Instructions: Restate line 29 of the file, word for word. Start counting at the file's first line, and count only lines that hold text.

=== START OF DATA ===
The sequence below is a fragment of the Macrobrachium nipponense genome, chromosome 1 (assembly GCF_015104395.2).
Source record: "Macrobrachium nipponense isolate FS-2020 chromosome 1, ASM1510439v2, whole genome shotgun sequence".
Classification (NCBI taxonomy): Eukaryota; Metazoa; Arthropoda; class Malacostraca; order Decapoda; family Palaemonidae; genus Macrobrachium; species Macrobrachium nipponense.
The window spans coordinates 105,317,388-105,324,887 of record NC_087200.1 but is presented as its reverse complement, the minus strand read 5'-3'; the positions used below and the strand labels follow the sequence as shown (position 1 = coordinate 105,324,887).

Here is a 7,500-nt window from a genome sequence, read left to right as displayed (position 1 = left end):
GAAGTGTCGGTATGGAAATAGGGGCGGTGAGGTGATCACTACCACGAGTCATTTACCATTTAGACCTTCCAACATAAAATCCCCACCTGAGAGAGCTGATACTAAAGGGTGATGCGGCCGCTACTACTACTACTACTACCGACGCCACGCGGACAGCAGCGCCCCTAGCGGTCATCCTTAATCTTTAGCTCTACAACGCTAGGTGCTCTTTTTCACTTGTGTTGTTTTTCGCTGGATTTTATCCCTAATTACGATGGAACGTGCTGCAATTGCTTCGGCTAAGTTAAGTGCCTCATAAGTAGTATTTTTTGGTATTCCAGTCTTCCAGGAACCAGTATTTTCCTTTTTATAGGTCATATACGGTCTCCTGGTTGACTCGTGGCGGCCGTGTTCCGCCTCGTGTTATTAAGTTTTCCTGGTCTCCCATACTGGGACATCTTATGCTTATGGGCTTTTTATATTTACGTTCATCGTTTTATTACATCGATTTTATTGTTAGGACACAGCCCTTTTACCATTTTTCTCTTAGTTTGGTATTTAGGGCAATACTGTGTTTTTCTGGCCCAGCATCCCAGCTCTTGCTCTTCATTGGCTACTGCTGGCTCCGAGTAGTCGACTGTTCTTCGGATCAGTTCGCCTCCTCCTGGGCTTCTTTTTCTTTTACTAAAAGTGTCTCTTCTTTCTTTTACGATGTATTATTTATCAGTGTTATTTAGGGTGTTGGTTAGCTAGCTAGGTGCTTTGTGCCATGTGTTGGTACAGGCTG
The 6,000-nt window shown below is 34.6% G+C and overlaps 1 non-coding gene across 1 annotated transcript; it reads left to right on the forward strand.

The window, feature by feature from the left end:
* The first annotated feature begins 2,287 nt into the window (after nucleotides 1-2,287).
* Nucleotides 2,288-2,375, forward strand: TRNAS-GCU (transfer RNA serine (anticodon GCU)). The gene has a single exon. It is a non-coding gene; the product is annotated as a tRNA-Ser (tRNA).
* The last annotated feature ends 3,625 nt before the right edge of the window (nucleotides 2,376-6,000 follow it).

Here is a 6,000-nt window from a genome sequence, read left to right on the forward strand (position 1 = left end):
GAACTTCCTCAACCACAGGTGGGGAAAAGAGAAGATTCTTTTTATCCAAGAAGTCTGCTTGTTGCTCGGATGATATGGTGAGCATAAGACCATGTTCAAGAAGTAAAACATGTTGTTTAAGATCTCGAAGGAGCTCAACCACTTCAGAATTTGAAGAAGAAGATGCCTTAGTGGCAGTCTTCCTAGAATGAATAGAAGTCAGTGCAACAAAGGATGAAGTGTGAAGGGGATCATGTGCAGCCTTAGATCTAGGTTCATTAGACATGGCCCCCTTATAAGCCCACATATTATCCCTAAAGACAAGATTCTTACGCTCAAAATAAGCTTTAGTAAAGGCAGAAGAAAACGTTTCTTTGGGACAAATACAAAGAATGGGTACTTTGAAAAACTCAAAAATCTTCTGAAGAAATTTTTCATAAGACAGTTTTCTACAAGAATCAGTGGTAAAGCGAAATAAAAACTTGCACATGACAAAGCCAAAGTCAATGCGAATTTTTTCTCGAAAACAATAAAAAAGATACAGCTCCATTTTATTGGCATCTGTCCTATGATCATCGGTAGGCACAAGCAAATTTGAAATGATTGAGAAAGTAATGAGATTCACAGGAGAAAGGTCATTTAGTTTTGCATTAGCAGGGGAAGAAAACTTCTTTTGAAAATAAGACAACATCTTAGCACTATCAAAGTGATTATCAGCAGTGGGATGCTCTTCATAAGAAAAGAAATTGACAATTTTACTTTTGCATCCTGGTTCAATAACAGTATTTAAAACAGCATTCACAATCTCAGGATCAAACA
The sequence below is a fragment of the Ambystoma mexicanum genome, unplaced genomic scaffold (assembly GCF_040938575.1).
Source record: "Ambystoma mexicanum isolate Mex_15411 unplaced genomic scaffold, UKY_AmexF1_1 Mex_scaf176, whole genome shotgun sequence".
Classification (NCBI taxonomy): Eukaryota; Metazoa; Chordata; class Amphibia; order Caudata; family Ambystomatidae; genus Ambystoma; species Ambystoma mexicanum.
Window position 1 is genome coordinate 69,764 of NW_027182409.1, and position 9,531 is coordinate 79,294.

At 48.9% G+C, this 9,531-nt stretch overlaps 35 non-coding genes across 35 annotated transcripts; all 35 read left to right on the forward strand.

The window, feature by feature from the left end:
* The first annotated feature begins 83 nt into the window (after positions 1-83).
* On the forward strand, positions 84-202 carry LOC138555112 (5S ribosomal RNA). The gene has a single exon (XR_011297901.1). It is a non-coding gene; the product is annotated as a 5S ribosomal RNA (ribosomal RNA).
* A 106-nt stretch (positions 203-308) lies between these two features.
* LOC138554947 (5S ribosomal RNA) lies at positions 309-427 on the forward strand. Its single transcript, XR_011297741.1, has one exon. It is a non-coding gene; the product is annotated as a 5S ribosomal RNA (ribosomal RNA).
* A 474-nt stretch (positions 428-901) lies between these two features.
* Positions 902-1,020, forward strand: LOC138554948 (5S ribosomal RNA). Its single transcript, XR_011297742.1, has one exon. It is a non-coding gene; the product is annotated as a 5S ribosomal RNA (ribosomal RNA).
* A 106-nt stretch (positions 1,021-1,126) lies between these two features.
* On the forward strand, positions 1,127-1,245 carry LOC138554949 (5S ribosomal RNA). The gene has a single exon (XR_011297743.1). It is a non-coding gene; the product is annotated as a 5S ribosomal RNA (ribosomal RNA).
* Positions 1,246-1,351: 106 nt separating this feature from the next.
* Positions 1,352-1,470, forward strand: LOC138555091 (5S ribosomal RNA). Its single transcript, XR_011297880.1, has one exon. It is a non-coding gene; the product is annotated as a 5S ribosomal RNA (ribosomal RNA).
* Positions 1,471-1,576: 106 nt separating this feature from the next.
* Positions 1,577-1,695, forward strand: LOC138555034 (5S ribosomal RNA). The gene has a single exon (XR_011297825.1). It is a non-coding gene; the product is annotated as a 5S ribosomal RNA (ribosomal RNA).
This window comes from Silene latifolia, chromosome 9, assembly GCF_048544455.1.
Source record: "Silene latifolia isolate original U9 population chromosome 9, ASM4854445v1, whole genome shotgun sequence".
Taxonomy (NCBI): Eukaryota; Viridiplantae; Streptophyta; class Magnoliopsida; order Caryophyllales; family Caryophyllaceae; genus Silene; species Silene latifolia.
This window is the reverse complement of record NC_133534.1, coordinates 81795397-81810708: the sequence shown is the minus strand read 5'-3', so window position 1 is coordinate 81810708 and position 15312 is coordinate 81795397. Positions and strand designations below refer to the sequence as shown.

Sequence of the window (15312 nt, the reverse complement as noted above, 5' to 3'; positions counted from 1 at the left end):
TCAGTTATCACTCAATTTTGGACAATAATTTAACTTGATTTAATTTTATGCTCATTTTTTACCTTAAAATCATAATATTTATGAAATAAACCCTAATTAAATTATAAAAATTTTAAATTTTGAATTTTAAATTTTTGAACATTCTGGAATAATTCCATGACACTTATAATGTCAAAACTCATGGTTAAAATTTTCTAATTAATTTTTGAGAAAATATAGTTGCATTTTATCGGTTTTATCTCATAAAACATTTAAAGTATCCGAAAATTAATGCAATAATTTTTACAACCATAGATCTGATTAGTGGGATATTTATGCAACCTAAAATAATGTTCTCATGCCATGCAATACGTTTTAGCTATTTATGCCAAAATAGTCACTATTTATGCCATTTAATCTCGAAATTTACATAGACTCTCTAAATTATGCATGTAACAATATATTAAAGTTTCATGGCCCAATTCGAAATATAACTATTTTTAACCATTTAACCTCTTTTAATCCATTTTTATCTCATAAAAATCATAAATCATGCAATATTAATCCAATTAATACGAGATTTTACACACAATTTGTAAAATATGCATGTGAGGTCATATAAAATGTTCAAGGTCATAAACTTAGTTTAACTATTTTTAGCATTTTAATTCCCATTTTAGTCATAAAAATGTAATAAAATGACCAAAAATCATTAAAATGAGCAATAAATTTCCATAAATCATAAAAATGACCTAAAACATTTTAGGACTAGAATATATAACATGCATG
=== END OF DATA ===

* Positions 1,352-1,470, forward strand: LOC138555091 (5S ribosomal RNA). Its single transcript, XR_011297880.1, has one exon. It is a non-coding gene; the product is annotated as a 5S ribosomal RNA (ribosomal RNA).